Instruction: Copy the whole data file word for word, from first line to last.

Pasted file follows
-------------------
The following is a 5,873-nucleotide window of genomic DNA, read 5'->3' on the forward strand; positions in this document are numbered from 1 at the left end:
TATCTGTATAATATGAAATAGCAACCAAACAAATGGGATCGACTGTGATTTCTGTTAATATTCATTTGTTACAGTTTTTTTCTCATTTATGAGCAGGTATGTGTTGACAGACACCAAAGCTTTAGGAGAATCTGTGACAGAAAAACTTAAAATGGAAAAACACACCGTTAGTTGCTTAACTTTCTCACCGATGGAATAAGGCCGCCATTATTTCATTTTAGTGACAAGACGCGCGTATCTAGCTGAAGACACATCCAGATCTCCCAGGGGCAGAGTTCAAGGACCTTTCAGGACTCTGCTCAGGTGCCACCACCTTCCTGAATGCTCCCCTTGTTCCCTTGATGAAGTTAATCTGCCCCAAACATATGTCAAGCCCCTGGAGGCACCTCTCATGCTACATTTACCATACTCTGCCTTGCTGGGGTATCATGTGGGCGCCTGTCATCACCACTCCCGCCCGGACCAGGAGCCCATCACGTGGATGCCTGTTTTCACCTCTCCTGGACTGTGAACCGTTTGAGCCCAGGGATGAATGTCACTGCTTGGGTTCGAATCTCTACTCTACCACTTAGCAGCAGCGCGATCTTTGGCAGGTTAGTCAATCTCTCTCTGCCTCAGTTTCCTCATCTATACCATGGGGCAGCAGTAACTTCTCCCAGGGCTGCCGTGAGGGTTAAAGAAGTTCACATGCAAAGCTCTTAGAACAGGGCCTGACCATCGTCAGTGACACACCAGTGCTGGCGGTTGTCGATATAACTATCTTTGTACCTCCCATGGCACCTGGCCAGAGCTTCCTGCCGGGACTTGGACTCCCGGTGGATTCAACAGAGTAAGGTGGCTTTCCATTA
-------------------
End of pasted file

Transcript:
The following is a 5,873-nucleotide window of genomic DNA, read 5'->3' on the forward strand; positions in this document are numbered from 1 at the left end:
TATCTGTATAATATGAAATAGCAACCAAACAAATGGGATCGACTGTGATTTCTGTTAATATTCATTTGTTACAGTTTTTTTCTCATTTATGAGCAGGTATGTGTTGACAGACACCAAAGCTTTAGGAGAATCTGTGACAGAAAAACTTAAAATGGAAAAACACACCGTTAGTTGCTTAACTTTCTCACCGATGGAATAAGGCCGCCATTATTTCATTTTAGTGACAAGACGCGCGTATCTAGCTGAAGACACATCCAGATCTCCCAGGGGCAGAGTTCAAGGACCTTTCAGGACTCTGCTCAGGTGCCACCACCTTCCTGAATGCTCCCCTTGTTCCCTTGATGAAGTTAATCTGCCCCAAACATATGTCAAGCCCCTGGAGGCACCTCTCATGCTACATTTACCATACTCTGCCTTGCTGGGGTATCATGTGGGCGCCTGTCATCACCACTCCCGCCCGGACCAGGAGCCCATCACGTGGATGCCTGTTTTCACCTCTCCTGGACTGTGAACCGTTTGAGCCCAGGGATGAATGTCACTGCTTGGGTTCGAATCTCTACTCTACCACTTAGCAGCAGCGCGATCTTTGGCAGGTTAGTCAATCTCTCTCTGCCTCAGTTTCCTCATCTATACCATGGGGCAGCAGTAACTTCTCCCAGGGCTGCCGTGAGGGTTAAAGAAGTTCACATGCAAAGCTCTTAGAACAGGGCCTGACCATCGTCAGTGACACACCAGTGCTGGCGGTTGTCGATATAACTATCTTTGTACCTCCCATGGCACCTGGCCAGAGCTTCCTGCCGGGACTTGGACTCCCGGTGGATTCAACAGAGTAAGGTGGCTTTCCATTA